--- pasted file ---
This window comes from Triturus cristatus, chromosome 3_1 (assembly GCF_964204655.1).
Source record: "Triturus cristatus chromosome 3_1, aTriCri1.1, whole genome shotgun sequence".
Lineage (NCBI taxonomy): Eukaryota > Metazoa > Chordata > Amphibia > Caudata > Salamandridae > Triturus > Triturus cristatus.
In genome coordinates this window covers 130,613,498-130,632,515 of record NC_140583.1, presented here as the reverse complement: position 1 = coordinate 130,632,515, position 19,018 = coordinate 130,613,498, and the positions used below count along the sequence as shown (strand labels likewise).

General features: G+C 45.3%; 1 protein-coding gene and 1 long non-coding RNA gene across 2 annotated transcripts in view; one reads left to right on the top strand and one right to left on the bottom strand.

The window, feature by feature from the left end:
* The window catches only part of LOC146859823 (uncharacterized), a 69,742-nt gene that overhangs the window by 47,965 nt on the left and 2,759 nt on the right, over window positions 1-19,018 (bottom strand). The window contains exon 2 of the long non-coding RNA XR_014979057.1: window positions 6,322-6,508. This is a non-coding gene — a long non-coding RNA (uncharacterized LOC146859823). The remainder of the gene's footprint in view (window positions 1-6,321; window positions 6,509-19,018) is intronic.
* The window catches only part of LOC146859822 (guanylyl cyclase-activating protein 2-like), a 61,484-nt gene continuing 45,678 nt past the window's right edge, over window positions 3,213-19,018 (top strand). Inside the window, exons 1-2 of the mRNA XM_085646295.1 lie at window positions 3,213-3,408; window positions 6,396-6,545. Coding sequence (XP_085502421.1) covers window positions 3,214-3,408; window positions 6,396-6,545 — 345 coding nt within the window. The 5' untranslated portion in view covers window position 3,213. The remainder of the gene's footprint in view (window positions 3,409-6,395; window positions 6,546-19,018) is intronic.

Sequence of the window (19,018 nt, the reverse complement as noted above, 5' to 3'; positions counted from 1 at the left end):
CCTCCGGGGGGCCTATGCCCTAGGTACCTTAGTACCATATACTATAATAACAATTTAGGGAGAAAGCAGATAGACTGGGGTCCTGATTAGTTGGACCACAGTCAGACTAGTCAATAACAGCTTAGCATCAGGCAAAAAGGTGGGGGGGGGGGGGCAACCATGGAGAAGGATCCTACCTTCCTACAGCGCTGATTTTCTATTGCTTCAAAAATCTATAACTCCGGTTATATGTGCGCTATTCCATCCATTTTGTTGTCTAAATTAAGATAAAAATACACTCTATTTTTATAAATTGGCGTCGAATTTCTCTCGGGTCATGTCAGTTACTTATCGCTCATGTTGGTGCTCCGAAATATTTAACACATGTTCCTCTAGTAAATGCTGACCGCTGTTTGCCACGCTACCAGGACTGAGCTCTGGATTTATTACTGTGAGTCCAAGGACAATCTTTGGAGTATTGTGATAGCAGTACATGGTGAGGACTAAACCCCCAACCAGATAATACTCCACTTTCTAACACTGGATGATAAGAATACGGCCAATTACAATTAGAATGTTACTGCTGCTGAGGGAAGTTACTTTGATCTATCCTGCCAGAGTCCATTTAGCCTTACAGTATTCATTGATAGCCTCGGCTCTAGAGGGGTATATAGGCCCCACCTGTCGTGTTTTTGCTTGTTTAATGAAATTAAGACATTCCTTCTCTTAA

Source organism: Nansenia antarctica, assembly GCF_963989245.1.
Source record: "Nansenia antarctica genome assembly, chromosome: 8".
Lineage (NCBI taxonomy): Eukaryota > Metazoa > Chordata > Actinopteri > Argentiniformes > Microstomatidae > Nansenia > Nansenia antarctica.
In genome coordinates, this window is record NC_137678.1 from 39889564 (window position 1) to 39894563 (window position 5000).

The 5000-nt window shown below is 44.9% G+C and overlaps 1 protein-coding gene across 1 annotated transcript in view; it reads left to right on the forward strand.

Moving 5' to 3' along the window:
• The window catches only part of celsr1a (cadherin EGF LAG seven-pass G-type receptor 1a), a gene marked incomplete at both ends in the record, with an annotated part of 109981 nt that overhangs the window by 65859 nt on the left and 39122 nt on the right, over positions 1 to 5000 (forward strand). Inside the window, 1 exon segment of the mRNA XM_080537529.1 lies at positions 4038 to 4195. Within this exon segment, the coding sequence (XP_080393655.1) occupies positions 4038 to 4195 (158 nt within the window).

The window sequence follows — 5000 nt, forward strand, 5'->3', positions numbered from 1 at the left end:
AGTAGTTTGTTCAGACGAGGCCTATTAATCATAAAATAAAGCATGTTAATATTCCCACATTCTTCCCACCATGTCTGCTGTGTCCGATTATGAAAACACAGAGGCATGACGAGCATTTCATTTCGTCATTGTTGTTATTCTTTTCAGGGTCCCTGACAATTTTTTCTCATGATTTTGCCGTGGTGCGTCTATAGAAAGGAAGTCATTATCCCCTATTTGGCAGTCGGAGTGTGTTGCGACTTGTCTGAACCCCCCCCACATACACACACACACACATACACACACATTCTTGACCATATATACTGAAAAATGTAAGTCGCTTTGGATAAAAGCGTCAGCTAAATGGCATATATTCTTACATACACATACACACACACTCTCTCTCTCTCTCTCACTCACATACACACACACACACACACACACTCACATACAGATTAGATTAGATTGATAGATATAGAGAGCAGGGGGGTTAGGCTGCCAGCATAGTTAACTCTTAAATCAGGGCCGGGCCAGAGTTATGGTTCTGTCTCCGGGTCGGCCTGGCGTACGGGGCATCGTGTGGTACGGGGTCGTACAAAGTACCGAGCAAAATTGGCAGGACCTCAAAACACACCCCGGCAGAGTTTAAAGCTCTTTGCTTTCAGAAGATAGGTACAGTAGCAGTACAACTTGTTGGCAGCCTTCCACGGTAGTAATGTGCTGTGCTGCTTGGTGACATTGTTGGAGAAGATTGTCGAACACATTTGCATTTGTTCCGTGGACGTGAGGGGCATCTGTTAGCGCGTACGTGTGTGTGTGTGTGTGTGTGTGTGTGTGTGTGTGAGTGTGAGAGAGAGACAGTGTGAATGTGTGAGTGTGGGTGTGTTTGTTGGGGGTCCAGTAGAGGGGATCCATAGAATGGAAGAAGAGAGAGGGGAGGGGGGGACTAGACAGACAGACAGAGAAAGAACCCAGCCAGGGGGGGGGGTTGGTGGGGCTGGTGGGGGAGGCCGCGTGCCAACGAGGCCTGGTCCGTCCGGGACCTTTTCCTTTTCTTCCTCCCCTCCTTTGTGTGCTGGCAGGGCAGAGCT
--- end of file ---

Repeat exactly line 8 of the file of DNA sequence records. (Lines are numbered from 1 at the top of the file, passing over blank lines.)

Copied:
* The window catches only part of LOC146859822 (guanylyl cyclase-activating protein 2-like), a 61,484-nt gene continuing 45,678 nt past the window's right edge, over window positions 3,213-19,018 (top strand). Inside the window, exons 1-2 of the mRNA XM_085646295.1 lie at window positions 3,213-3,408; window positions 6,396-6,545. Coding sequence (XP_085502421.1) covers window positions 3,214-3,408; window positions 6,396-6,545 — 345 coding nt within the window. The 5' untranslated portion in view covers window position 3,213. The remainder of the gene's footprint in view (window positions 3,409-6,395; window positions 6,546-19,018) is intronic.